One way to implement structure is through an activity that Priya calls “15 Toasts”, which is a way to connect a group together through story.
First, choose a theme (“finding home”, identity, transition, new year, ritual, giving thanks, etc.)
Then, invite your guests to, at some point throughout the gathering, stand up, ding their glass, and give a toast to the given theme in the form of a story or experience of something they have lived.
This allows people to meaningfully connect, but also to give toasts that aren’t just to a person.
It allows people to toast a value that people can all have different interpretations of, but still unite in a meaningful way.
We spend so much time hyper focused on the ways that we’re different, that our brains start to just focus on that and we find that we can’t see the ways that we are the same.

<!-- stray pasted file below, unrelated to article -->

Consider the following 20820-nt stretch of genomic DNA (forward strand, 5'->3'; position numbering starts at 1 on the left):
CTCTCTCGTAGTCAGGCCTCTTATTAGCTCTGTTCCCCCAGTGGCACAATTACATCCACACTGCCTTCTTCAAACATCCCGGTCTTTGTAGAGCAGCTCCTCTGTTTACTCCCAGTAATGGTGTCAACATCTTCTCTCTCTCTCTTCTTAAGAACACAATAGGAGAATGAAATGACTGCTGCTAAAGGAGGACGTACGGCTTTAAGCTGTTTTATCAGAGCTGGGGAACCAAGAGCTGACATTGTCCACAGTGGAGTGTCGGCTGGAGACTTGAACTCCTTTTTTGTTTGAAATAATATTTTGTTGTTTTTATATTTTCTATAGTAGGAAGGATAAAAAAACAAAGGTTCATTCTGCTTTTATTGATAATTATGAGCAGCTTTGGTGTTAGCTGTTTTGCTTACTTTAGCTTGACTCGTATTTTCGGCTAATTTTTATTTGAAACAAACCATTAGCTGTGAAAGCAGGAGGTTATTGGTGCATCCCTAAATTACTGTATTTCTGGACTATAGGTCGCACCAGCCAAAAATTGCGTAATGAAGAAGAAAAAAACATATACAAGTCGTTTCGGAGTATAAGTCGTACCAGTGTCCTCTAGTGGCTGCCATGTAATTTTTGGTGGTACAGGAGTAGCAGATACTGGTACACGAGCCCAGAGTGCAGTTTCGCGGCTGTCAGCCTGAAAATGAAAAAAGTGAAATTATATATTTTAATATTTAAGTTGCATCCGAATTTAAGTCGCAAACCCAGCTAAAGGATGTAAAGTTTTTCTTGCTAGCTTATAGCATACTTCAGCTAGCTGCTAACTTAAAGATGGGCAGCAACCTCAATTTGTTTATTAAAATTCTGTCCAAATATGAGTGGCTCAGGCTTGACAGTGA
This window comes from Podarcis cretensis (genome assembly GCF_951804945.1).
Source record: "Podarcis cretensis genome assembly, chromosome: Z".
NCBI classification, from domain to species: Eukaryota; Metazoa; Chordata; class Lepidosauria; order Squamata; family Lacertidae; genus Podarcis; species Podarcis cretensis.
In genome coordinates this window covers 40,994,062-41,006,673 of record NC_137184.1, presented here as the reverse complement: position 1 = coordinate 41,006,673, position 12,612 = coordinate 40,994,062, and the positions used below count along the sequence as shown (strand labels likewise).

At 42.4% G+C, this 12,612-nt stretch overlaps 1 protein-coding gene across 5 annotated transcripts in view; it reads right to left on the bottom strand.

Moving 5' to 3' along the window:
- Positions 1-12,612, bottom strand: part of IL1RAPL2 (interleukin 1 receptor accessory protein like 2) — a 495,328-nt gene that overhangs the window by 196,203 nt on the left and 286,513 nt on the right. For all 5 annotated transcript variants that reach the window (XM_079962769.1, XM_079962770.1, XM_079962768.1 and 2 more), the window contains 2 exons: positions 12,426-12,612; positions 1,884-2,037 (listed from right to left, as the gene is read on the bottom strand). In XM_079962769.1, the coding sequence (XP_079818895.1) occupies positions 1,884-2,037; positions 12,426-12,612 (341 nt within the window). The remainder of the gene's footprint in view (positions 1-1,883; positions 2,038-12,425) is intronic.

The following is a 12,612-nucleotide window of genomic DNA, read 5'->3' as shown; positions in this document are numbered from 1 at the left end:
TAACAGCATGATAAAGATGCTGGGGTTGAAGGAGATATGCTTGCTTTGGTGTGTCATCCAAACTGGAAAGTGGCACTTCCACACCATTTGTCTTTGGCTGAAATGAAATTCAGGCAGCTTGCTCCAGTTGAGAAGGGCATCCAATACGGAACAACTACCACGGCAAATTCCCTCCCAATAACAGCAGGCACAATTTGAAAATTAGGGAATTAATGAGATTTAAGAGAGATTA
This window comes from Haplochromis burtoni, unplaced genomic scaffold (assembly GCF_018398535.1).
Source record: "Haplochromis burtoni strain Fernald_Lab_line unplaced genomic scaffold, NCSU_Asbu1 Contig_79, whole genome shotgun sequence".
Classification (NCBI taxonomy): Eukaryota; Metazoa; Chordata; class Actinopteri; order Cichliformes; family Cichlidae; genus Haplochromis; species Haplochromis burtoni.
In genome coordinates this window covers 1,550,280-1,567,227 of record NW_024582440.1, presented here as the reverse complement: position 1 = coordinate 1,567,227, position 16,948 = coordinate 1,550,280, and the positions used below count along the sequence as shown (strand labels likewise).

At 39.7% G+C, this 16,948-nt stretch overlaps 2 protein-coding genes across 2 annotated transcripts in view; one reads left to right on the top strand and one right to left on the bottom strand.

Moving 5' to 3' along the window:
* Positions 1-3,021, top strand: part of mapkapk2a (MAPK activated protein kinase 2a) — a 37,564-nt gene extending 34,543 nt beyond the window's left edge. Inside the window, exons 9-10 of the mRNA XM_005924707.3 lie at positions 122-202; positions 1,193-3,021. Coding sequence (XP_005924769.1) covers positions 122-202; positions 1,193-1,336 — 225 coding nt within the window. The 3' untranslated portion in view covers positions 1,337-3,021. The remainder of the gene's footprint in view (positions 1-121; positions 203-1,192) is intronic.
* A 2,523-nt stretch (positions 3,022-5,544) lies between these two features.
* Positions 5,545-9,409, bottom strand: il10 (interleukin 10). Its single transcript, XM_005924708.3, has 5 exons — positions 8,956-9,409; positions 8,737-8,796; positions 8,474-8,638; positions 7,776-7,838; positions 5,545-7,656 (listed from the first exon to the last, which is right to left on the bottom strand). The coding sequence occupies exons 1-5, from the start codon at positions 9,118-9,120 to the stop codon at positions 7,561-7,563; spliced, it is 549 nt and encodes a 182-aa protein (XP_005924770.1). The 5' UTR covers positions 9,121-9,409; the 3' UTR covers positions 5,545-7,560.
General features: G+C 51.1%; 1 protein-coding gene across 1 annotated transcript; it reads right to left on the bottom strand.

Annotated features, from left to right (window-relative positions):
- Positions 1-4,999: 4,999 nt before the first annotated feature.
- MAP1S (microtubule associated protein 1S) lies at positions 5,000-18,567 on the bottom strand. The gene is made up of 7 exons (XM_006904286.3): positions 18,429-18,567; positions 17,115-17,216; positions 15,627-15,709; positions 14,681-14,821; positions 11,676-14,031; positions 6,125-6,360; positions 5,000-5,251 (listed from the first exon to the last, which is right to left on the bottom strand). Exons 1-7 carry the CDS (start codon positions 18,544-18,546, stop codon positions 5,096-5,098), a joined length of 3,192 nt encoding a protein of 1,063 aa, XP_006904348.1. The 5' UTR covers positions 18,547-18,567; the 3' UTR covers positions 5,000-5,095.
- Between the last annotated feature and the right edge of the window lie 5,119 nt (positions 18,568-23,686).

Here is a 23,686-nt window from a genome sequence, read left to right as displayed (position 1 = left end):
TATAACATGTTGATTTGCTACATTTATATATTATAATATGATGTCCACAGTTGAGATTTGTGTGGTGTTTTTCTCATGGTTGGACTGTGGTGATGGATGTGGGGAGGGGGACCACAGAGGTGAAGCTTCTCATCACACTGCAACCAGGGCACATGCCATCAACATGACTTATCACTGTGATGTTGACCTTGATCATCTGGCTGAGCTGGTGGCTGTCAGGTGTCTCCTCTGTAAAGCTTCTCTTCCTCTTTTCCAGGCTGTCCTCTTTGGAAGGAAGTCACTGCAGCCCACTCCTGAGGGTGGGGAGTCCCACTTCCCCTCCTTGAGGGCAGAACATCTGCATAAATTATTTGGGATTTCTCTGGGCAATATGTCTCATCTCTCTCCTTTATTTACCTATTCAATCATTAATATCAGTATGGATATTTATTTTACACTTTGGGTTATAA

On what creates transformative gatherings:
Priya interviewed over 100 gatherers in different contexts, all who gather people in extreme ways (in the extreme, you can see the ordinary).
She interviewed a choreographer for Cirque du Soleil, a dominatrix, a Rabbi, a camp counselor of a Jewish-Arab summer camp, among others, and asked all of them what created transformative gatherings.
Over and over, two themes came up.
Transformative gatherings have:
1 | Some amount of intimacy or vulnerability, of removing the veil.
2 | Some amount of heat, some amount of risk (such as through vulnerability or by exploring an issue with some amount of taboo in a safe way)
On making this happen:
Priya’s advice for those who feel like they’re the only one in the family who thinks that this is a good idea: find allies in the family.
The gathering begins before it begins; if you bring it up on the fly it is likely to get shot down quickly.